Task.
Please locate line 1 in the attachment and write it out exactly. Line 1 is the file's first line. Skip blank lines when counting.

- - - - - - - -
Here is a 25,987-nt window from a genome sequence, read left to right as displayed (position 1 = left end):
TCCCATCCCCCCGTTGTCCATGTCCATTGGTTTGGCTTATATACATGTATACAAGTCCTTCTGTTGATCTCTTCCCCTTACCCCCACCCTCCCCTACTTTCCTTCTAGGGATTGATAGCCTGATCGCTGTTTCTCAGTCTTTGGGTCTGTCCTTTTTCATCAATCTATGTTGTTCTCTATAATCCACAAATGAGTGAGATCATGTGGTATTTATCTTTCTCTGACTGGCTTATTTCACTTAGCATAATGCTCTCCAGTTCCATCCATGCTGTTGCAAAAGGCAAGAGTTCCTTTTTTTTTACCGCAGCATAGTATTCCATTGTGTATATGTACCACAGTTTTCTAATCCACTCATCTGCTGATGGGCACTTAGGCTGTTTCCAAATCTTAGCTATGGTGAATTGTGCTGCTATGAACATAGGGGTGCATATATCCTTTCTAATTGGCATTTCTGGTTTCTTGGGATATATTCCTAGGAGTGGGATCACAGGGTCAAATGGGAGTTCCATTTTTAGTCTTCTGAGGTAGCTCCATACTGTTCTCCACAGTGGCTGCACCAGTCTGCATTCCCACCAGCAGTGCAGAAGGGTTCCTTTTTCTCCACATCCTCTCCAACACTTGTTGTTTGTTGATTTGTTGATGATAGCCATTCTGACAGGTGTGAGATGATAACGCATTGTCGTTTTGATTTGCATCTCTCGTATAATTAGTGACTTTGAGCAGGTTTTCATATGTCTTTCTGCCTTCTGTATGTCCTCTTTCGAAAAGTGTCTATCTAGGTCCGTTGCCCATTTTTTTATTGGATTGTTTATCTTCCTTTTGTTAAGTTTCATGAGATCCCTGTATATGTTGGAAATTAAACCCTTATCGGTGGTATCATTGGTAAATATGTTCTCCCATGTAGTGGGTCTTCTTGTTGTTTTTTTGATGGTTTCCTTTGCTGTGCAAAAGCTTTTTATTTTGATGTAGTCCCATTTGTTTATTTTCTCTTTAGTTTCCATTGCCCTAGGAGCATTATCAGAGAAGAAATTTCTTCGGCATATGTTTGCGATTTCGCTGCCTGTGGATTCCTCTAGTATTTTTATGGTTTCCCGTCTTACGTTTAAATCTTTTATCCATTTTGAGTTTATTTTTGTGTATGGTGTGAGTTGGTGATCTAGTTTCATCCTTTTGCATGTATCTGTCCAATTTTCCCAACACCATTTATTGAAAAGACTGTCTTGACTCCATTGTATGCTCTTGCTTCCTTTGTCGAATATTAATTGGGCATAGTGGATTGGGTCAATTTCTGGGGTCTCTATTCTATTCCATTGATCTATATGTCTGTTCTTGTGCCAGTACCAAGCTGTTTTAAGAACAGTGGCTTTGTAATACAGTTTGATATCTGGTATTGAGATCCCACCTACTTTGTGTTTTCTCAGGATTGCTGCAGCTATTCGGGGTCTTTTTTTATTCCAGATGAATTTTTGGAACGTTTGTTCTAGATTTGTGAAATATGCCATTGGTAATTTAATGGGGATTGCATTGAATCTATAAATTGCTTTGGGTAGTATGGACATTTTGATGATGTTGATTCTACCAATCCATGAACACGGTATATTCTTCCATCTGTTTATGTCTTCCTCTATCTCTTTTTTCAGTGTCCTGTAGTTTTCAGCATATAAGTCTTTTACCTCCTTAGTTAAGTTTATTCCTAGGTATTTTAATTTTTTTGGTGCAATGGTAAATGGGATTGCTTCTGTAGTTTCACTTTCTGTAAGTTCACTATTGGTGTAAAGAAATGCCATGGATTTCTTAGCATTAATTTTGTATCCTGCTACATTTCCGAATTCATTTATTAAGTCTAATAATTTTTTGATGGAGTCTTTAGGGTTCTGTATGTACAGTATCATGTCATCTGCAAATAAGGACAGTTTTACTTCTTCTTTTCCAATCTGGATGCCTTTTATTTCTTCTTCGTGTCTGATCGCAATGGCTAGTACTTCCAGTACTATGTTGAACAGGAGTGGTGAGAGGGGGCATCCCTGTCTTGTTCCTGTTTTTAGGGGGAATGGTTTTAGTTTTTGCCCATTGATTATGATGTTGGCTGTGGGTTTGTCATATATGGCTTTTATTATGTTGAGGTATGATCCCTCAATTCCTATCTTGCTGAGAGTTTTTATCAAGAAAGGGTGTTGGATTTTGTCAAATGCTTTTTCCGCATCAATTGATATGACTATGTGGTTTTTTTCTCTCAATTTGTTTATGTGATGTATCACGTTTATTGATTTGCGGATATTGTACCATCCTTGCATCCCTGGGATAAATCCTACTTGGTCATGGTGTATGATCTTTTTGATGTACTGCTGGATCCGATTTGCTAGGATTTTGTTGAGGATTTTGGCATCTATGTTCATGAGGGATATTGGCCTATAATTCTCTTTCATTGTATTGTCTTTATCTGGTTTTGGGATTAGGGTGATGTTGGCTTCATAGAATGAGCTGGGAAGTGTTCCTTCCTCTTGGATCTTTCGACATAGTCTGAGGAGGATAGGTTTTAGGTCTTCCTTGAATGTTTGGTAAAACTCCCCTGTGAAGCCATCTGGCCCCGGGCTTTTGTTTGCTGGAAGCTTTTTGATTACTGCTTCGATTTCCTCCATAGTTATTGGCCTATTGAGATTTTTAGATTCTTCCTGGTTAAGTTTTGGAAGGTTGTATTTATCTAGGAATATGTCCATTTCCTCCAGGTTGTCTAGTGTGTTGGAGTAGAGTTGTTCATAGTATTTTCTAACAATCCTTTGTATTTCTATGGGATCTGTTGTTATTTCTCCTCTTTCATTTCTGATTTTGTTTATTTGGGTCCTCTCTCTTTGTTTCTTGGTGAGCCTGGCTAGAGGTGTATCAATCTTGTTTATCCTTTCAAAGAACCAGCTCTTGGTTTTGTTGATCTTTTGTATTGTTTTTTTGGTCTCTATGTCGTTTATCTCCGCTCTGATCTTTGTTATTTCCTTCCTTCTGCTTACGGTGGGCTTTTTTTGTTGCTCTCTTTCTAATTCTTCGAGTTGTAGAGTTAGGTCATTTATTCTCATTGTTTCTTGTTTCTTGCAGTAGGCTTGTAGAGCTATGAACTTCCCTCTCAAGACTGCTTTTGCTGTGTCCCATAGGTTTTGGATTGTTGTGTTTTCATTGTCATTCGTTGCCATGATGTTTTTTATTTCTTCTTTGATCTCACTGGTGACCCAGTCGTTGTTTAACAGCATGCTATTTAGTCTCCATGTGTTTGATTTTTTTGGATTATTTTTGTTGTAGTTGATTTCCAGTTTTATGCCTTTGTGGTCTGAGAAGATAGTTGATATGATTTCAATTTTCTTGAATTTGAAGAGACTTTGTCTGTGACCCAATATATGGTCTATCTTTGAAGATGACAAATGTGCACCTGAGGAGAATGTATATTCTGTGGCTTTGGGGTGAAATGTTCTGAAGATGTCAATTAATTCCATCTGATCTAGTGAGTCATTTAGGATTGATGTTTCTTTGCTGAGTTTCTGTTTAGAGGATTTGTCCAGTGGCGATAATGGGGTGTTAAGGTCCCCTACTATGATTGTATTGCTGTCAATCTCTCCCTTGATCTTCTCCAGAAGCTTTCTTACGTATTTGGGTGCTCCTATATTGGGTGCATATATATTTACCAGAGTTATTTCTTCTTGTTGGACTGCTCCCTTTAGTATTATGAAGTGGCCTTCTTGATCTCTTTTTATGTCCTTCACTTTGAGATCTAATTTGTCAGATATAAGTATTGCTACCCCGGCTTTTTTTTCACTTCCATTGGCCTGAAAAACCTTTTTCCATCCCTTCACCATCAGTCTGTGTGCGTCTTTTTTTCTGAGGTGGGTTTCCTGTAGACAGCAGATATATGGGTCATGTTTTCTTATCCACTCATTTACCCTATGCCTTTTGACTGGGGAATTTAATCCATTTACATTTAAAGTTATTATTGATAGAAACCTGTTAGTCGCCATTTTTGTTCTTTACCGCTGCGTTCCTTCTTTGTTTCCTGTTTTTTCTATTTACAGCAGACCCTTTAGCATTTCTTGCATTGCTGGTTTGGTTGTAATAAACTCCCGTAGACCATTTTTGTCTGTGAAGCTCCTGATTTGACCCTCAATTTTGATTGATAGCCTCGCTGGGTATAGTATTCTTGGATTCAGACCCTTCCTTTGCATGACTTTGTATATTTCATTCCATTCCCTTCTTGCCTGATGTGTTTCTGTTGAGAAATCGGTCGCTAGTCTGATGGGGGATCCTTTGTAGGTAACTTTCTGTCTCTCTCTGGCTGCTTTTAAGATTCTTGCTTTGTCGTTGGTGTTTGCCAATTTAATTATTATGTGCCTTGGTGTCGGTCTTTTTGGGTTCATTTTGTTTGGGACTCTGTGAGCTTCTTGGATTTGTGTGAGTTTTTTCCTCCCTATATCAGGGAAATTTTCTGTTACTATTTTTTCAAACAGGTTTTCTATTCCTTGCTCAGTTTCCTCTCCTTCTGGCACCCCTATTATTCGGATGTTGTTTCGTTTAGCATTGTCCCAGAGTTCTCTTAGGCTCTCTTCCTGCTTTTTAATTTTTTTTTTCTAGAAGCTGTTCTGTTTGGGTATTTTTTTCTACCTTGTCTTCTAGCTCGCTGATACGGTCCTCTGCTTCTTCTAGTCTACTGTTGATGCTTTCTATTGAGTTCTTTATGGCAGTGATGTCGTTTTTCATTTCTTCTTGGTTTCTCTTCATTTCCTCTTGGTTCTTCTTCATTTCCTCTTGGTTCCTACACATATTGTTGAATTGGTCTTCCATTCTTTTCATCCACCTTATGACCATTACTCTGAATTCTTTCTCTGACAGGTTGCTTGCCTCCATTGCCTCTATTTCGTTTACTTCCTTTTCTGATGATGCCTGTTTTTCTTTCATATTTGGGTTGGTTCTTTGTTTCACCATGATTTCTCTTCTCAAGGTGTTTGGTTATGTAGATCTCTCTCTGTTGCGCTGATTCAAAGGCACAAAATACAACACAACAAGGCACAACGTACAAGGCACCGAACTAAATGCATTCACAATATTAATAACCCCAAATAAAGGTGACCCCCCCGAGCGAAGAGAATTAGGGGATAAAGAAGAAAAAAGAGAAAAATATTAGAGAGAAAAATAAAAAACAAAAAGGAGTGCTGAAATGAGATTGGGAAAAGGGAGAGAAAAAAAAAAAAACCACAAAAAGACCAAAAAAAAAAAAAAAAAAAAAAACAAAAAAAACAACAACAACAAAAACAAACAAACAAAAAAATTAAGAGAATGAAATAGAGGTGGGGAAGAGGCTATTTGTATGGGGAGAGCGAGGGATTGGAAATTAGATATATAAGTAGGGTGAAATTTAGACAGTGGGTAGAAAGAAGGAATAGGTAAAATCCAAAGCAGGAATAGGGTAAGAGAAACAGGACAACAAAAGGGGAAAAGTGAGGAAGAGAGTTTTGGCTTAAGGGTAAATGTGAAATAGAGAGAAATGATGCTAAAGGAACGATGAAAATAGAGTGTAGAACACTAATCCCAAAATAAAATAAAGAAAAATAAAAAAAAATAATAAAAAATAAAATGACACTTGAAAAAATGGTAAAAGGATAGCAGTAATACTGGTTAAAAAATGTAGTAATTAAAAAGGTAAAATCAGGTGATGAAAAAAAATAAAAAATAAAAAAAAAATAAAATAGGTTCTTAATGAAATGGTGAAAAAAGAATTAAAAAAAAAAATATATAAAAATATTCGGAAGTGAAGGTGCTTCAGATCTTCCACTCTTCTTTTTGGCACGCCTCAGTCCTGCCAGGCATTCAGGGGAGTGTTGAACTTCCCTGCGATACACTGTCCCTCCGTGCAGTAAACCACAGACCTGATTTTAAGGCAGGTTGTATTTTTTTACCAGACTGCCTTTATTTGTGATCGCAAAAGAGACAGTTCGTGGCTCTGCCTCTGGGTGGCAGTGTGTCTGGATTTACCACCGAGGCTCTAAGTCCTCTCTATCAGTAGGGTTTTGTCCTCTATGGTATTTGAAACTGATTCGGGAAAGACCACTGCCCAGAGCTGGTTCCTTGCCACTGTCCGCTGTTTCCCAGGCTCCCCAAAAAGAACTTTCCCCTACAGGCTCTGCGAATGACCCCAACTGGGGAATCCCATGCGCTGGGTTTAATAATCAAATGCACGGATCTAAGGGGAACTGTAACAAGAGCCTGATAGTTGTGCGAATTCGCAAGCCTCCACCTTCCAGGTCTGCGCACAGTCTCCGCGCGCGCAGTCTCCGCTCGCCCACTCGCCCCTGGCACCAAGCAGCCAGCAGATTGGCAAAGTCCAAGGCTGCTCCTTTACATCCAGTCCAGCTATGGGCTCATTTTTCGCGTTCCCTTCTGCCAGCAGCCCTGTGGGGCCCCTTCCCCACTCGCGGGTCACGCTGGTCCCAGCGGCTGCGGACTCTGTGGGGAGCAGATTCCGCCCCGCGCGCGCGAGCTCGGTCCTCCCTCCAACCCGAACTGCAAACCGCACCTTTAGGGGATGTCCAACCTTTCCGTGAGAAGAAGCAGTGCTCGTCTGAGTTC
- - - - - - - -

Here is a 25,987-nt window from a genome sequence, read left to right as displayed (position 1 = left end):